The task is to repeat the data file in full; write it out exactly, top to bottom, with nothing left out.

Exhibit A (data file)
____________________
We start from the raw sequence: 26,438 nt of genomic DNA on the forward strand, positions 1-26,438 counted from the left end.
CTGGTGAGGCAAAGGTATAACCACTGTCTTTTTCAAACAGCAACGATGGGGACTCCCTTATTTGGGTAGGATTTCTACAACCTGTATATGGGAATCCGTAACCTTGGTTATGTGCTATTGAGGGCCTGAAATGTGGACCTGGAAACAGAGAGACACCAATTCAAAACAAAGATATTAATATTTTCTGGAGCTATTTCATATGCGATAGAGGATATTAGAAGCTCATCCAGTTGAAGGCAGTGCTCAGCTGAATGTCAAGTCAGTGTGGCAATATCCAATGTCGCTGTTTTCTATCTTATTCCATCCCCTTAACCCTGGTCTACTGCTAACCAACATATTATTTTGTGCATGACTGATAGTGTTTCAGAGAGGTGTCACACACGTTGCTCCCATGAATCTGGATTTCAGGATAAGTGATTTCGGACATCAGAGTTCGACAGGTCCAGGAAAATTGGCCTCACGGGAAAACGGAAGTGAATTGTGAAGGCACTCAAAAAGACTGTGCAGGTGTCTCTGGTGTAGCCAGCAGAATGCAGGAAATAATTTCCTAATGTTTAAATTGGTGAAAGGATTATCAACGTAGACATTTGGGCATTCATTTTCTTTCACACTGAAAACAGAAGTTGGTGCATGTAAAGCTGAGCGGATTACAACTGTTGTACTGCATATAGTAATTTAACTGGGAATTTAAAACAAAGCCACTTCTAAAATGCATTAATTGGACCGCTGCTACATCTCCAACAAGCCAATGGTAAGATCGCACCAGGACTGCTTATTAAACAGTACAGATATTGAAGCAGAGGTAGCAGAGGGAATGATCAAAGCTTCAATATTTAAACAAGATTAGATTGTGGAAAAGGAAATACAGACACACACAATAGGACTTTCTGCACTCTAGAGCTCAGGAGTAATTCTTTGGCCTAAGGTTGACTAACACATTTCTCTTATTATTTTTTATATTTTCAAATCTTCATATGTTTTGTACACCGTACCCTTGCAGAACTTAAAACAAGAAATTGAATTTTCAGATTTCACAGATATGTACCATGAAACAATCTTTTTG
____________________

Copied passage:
We start from the raw sequence: 26,438 nt of genomic DNA on the forward strand, positions 1-26,438 counted from the left end.
CTGGTGAGGCAAAGGTATAACCACTGTCTTTTTCAAACAGCAACGATGGGGACTCCCTTATTTGGGTAGGATTTCTACAACCTGTATATGGGAATCCGTAACCTTGGTTATGTGCTATTGAGGGCCTGAAATGTGGACCTGGAAACAGAGAGACACCAATTCAAAACAAAGATATTAATATTTTCTGGAGCTATTTCATATGCGATAGAGGATATTAGAAGCTCATCCAGTTGAAGGCAGTGCTCAGCTGAATGTCAAGTCAGTGTGGCAATATCCAATGTCGCTGTTTTCTATCTTATTCCATCCCCTTAACCCTGGTCTACTGCTAACCAACATATTATTTTGTGCATGACTGATAGTGTTTCAGAGAGGTGTCACACACGTTGCTCCCATGAATCTGGATTTCAGGATAAGTGATTTCGGACATCAGAGTTCGACAGGTCCAGGAAAATTGGCCTCACGGGAAAACGGAAGTGAATTGTGAAGGCACTCAAAAAGACTGTGCAGGTGTCTCTGGTGTAGCCAGCAGAATGCAGGAAATAATTTCCTAATGTTTAAATTGGTGAAAGGATTATCAACGTAGACATTTGGGCATTCATTTTCTTTCACACTGAAAACAGAAGTTGGTGCATGTAAAGCTGAGCGGATTACAACTGTTGTACTGCATATAGTAATTTAACTGGGAATTTAAAACAAAGCCACTTCTAAAATGCATTAATTGGACCGCTGCTACATCTCCAACAAGCCAATGGTAAGATCGCACCAGGACTGCTTATTAAACAGTACAGATATTGAAGCAGAGGTAGCAGAGGGAATGATCAAAGCTTCAATATTTAAACAAGATTAGATTGTGGAAAAGGAAATACAGACACACACAATAGGACTTTCTGCACTCTAGAGCTCAGGAGTAATTCTTTGGCCTAAGGTTGACTAACACATTTCTCTTATTATTTTTTATATTTTCAAATCTTCATATGTTTTGTACACCGTACCCTTGCAGAACTTAAAACAAGAAATTGAATTTTCAGATTTCACAGATATGTACCATGAAACAATCTTTTTG